A World Of Difference
Unique Traditions For Christmas Eve
Snegurochka gives out gifts in Eastern Europe.
By Theresa Juva
Queens is where the entire world comes together, and each holiday season, families in diverse neighborhoods across the borough celebrate their own special Christmas traditions. Browse through, learn a few, and create a unique holiday tradition for your family with a little piece from every part of the globe.
Many of the American traditions of writing Christmas cards and smooching under mistletoe come from this quartet. While Americans refer to the fat man in the red suit as Santa Claus, in England he is known by the more formal, stiff title, “Father Christmas.” Caroling in the streets on Christmas Eve is an English tradition started when singers would belt out a tune in exchange for a few minutes of warmth in a home and a sip from the wassail bowl, a pot of steaming ale, apples, eggs and spices. Wassail comes from an old Saxon phrase that means to “be healthy.” Today, the English drink now includes a healthy dose of alcohol.
Denmark, Finland and Sweden
In these countries, many children believe a sprightly elf brings gifts rather than the big man Santa, who is still a familiar face. If you happen to be in Norway on Christmas Eve, you’ll hear bell tolls at 5 p.m. as the country rings in the holiday, while over in Denmark, Christmas trees are finally unveiled to the children who decorate it with paper cones filled with candy.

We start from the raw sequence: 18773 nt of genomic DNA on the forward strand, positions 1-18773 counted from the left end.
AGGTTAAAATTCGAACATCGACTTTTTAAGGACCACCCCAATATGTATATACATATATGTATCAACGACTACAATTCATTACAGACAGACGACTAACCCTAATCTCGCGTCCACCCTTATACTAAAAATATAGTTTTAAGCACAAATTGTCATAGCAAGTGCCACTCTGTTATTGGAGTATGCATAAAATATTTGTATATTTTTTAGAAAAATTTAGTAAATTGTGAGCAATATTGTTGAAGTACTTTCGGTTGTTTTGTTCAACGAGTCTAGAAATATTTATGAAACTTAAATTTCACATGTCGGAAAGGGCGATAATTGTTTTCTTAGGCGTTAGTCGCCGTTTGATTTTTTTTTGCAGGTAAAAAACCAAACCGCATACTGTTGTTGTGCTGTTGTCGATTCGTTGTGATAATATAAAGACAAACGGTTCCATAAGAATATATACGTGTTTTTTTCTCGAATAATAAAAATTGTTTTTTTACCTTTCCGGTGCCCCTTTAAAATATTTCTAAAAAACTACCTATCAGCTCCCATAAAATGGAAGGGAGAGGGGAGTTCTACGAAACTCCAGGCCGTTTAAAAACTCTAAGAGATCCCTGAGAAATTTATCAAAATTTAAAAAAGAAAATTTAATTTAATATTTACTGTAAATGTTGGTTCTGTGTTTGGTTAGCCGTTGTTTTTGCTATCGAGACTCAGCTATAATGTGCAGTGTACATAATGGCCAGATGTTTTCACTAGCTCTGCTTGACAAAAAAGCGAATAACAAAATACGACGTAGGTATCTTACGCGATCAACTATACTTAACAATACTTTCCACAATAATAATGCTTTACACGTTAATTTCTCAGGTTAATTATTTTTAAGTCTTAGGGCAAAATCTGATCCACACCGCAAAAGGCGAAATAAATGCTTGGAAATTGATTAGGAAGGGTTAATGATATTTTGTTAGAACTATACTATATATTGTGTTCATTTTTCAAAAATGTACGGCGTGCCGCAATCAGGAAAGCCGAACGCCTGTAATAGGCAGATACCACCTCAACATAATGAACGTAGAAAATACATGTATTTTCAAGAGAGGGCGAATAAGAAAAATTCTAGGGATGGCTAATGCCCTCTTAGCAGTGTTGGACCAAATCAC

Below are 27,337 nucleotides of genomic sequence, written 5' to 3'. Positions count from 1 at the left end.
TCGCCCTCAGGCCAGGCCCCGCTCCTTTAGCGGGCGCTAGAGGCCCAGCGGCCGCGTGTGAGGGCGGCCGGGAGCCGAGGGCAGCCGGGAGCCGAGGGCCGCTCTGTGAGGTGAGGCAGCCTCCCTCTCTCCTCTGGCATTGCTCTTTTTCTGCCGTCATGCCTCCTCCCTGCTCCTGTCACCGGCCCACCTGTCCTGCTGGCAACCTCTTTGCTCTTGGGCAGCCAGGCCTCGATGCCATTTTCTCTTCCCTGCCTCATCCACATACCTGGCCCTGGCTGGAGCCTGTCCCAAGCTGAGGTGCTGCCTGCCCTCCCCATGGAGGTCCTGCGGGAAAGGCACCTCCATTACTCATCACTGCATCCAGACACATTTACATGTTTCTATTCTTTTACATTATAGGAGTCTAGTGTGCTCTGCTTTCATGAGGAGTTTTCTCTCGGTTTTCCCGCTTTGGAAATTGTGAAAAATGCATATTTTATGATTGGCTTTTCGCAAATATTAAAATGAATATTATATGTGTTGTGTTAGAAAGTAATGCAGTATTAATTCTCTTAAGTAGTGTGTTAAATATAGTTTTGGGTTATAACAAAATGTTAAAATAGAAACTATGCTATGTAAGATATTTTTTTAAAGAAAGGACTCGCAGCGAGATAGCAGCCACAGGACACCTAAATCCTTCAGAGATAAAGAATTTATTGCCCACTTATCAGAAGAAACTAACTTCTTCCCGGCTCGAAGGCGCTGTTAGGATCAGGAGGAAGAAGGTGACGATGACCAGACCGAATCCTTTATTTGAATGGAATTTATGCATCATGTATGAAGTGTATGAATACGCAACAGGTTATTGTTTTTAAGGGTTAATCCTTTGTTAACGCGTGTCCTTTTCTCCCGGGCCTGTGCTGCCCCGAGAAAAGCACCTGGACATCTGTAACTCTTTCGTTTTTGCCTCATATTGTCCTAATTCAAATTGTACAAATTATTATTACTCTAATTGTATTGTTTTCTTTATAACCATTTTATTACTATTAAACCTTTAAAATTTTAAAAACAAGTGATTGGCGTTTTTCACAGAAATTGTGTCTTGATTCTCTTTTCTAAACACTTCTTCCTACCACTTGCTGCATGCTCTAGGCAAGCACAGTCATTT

Father Christmas, shown here in a production of “A Christmas Carol,” is the British Santa Claus.
South America and Mexico
Many of the Christmas traditions practiced in these countries were adopted from the Europeans. In Argentina, children put out their shoes for candy instead of stockings as kids in Colombia, Chile and Brazil wait for their version of Santa who is known as “Old Man Christmas” and “Papai Noel.” These places are also famous for elaborate Nativity scenes depicting the birth of Christ, and in Mexico, towns often gather to act it out.
Although most of Asian continent does not have a strong connection to Christmas, the Philippines is noted for the longest Christmas celebrations in the world.
Inklings of the holiday can be spotted as early as September, but the season officially kicks off on Dec. 16 with a series of early-morning Masses appropriately called Misa de Gallo or Rooster’s Mass. These lead up to the biggest celebration on Christmas Eve after midnight Mass when families feast on a ball of cheese and a roasted ham.
Children anxiously await the arrival of Ded Moroz or “Grandfather Frost,” who travels by sleigh door-to-door with his attractive, blonde sidekick called Snegurochka or the “Snow Maiden.” No, it’s not Hugh Hefner and one of his model girlfriends—the “Snow Maiden” is said to be his granddaughter. Rather than shimmying down chimneys, “Grandfather Frost” enters children’s homes through the front door, and like Santa, loves to eat the treats kids leave for him.
Sources: www.wikipedia.com, www.worldbook.com